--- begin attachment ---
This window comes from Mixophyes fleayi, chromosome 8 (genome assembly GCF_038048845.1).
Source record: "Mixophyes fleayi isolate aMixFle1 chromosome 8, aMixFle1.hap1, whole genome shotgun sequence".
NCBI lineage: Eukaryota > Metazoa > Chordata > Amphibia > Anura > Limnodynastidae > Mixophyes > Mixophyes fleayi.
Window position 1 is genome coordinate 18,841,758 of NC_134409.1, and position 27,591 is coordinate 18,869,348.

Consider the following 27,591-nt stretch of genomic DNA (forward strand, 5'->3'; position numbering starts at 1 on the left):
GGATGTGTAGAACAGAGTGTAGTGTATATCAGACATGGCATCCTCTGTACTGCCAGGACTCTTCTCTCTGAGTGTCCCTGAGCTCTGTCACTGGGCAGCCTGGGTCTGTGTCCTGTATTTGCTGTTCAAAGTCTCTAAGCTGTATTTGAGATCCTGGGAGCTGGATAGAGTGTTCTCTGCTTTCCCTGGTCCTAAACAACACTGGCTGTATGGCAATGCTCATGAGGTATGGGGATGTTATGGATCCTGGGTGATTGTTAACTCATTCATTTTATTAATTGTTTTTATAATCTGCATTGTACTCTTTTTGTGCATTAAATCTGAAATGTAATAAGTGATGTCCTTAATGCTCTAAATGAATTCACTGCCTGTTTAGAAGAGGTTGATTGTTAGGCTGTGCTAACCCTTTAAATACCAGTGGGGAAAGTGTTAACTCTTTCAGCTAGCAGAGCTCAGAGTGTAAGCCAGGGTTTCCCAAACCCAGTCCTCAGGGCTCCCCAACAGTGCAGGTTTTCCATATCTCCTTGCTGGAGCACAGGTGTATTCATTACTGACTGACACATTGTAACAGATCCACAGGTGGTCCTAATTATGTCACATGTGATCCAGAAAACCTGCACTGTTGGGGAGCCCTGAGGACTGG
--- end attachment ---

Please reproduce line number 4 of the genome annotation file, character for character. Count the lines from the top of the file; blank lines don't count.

Window position 1 is genome coordinate 18,841,758 of NC_134409.1, and position 27,591 is coordinate 18,869,348.